Also during the Apollo days I got the idea of designing some paper archery targets for the guys to shoot at in their small gym at the space center in Houston. I wanted them to tie-in with the planets, so I sketched out some rough ideas and turned them over to our Bonsib art department. They came up with some beautiful designs that we then had printed in a limited quantity for the troops. Glenn Wilson, our Texas sales rep and I then worked with Joe Garino to set up a small field range for them outside the gym in the center of their jogging trail. Glenn arranged for bales, and he and I set up the range for them one day. That way they could either shoot their bows inside the gym during inclement weather or outside when it was nice.
After we got the range all set up, Walt Cunningham of the Apollo 7 crew took us up to meet Deke Slayton, one of the original seven astronauts. Deke was quite a hunter and just wanted to talk hunting. Deke had lost his seat on Mercury due to a heart problem, but later after we were there was cleared to fly and was the docking module pilot aboard the Apollo-Soyuz mission when our Apollo guys linked up with the Russian crew in space in 1975. Deke was a great guy and always nice to me. He invited Fred and me down to his retirement flight at the Kennedy Space Center, but, unfortunately, we couldn’t make it due to our work schedules. I understand that Deke took a T-38 high over KSC and did amazing things with it in his farewell flight over the Cape.
Whenever I’d be at the astronauts’ gym waiting for one of the guys to go out to dinner, or for Joe Garino, I’d suit up and shoot baskets. They had several handball courts and a half-basketball court with weight-training equipment off to one side. Joe would always toss me one of their NASA gym suits to put on. Talk about leading a Walter Mitty life. One day I was shooting buckets in my astronaut gym suit, and Rusty Schweickart, the Apollo 9 lunar module pilot, walked up to chew the fat and asked me if I was one of their chopper pilots. “No,” I said, “I’m just the bow and arrow guy.” He got quite a chuckle out of that and walked quietly away shaking his head.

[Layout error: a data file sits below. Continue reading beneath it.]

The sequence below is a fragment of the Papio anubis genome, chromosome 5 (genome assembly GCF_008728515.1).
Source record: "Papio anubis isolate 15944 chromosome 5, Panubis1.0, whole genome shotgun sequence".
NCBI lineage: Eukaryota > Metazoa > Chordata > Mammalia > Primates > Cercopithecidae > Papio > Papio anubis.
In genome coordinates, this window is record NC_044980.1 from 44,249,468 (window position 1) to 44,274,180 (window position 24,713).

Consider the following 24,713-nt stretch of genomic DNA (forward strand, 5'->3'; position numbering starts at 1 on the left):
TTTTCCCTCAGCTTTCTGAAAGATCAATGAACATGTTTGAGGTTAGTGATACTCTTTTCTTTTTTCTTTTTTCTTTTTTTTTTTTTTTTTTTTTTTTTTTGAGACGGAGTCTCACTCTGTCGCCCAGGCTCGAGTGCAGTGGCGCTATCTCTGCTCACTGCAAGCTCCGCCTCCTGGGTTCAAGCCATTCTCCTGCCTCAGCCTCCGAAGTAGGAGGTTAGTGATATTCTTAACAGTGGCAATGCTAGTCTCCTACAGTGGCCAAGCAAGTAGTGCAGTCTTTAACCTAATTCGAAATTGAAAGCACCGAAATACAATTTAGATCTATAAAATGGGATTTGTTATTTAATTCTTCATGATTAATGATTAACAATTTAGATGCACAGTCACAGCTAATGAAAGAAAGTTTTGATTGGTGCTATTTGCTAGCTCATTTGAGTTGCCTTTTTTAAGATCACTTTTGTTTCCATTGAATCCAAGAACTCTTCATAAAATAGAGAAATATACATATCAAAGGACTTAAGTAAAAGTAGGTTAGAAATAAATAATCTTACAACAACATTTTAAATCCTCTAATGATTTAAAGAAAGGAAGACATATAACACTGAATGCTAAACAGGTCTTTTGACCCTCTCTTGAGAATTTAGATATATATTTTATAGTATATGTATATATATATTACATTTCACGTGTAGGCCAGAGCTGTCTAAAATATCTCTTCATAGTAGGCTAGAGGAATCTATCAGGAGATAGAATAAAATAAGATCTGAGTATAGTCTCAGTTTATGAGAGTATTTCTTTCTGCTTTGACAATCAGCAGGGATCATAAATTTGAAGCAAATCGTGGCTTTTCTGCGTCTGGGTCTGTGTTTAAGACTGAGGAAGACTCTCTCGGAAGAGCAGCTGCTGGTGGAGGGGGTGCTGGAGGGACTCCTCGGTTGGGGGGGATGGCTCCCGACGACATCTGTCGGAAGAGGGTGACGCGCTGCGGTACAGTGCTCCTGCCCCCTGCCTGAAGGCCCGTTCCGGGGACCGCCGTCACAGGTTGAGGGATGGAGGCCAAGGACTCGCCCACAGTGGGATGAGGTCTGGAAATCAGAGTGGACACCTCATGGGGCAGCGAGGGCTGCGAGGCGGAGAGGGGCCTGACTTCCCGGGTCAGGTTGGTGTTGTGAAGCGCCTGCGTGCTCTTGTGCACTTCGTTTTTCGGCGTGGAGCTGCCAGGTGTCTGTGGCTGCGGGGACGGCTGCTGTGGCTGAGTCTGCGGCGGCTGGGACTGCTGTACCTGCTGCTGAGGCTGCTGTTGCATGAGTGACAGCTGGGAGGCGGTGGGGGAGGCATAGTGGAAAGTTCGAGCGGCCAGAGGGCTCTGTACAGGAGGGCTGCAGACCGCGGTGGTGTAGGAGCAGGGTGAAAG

In 1984 another Bear Razorhead® went into space. This time Fred Bear Sports Club members, Jim Buchli and the late Ellison Onizuka took one of our Razorheads up into orbit with them on their STS-51C flight aboard the Space shuttle Discovery on Jan. 24, 1985. This was the first secret Department of Defense mission, and Fred and I always joked that the secret weapon on board was our Razorhead. Actually, 51-C deployed a secret spy satellite. This Razorhead, too, is in the Fred Bear Museum with a plaque that says “This Fred Bear Razorhead traveled 1.23 million miles at a speed of 17,300 miles per hour (25,373 feet per second).” Jim Buchli later visited our Fred Bear Museum with his family, and Frank Scott and I had the pleasure of showing him around. Unfortunately, as I mentioned earlier, El Onizuka died aboard the Space Challenger when it exploded high over the Kennedy Space Center immediately following its launch on Jan. 28, 1986.
Remembering Lost Friends
Not long after that sad event I was asked to write an article for Archery World magazine about our relationship with the astronauts who died that day. Here is what I wrote. It appeared in the September 1986, issue of that publication. The first paragraph is the lead-in to the article that the Archery Worldfolks wrote:
|In the back row from left to right: Ellison Onizuka, Sharon Christa McAuliffe, Greg Jarvis, Judy Resnik. In the front row from left to right: Pilot Mike Smith, Commander, Dick Scobee, and Ron McNair.|
“While the whole nation felt the loss of the space shuttle Challenger and her crew that morning of Jan. 28, 1986, Bear Archery’s Dick Lattimer lost friends that day, friends he had made through the astronauts’ interest in archery and bowhunting. Archery World asked the advertising executive to share some of his memories of those special people, and after a visit to the Cape this summer he put pen to paper.”